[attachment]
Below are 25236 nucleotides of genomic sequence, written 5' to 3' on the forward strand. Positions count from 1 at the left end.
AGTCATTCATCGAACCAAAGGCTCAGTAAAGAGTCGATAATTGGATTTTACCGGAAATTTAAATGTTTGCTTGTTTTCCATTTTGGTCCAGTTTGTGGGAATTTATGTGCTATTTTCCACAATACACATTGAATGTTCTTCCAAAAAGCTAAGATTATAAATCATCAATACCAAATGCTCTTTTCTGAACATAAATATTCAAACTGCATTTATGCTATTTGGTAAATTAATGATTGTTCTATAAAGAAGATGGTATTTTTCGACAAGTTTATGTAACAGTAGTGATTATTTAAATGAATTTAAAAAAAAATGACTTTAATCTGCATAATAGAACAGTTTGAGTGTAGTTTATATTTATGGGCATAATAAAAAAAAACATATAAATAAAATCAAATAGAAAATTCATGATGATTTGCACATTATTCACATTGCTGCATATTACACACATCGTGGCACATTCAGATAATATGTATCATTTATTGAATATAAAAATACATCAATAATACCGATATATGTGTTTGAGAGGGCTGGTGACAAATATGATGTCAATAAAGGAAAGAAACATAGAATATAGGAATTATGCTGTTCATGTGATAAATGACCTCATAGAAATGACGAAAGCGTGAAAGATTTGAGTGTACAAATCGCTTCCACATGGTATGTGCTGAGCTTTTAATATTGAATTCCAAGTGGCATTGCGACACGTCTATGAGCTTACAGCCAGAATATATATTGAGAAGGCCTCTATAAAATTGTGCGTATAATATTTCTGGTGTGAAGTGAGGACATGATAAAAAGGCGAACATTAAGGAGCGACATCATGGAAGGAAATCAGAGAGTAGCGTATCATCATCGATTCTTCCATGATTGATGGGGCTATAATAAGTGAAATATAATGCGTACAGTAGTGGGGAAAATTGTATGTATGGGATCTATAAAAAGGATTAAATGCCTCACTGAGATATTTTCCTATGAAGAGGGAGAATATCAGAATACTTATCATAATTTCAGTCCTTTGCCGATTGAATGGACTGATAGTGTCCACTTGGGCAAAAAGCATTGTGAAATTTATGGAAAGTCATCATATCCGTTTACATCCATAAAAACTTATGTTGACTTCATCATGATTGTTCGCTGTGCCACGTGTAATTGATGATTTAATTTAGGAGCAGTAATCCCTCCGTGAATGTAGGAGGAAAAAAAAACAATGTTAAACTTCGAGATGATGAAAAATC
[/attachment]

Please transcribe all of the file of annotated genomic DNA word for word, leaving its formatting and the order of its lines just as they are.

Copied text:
Below are 25236 nucleotides of genomic sequence, written 5' to 3' on the forward strand. Positions count from 1 at the left end.
AGTCATTCATCGAACCAAAGGCTCAGTAAAGAGTCGATAATTGGATTTTACCGGAAATTTAAATGTTTGCTTGTTTTCCATTTTGGTCCAGTTTGTGGGAATTTATGTGCTATTTTCCACAATACACATTGAATGTTCTTCCAAAAAGCTAAGATTATAAATCATCAATACCAAATGCTCTTTTCTGAACATAAATATTCAAACTGCATTTATGCTATTTGGTAAATTAATGATTGTTCTATAAAGAAGATGGTATTTTTCGACAAGTTTATGTAACAGTAGTGATTATTTAAATGAATTTAAAAAAAAATGACTTTAATCTGCATAATAGAACAGTTTGAGTGTAGTTTATATTTATGGGCATAATAAAAAAAAACATATAAATAAAATCAAATAGAAAATTCATGATGATTTGCACATTATTCACATTGCTGCATATTACACACATCGTGGCACATTCAGATAATATGTATCATTTATTGAATATAAAAATACATCAATAATACCGATATATGTGTTTGAGAGGGCTGGTGACAAATATGATGTCAATAAAGGAAAGAAACATAGAATATAGGAATTATGCTGTTCATGTGATAAATGACCTCATAGAAATGACGAAAGCGTGAAAGATTTGAGTGTACAAATCGCTTCCACATGGTATGTGCTGAGCTTTTAATATTGAATTCCAAGTGGCATTGCGACACGTCTATGAGCTTACAGCCAGAATATATATTGAGAAGGCCTCTATAAAATTGTGCGTATAATATTTCTGGTGTGAAGTGAGGACATGATAAAAAGGCGAACATTAAGGAGCGACATCATGGAAGGAAATCAGAGAGTAGCGTATCATCATCGATTCTTCCATGATTGATGGGGCTATAATAAGTGAAATATAATGCGTACAGTAGTGGGGAAAATTGTATGTATGGGATCTATAAAAAGGATTAAATGCCTCACTGAGATATTTTCCTATGAAGAGGGAGAATATCAGAATACTTATCATAATTTCAGTCCTTTGCCGATTGAATGGACTGATAGTGTCCACTTGGGCAAAAAGCATTGTGAAATTTATGGAAAGTCATCATATCCGTTTACATCCATAAAAACTTATGTTGACTTCATCATGATTGTTCGCTGTGCCACGTGTAATTGATGATTTAATTTAGGAGCAGTAATCCCTCCGTGAATGTAGGAGGAAAAAAAAACAATGTTAAACTTCGAGATGATGAAAAATC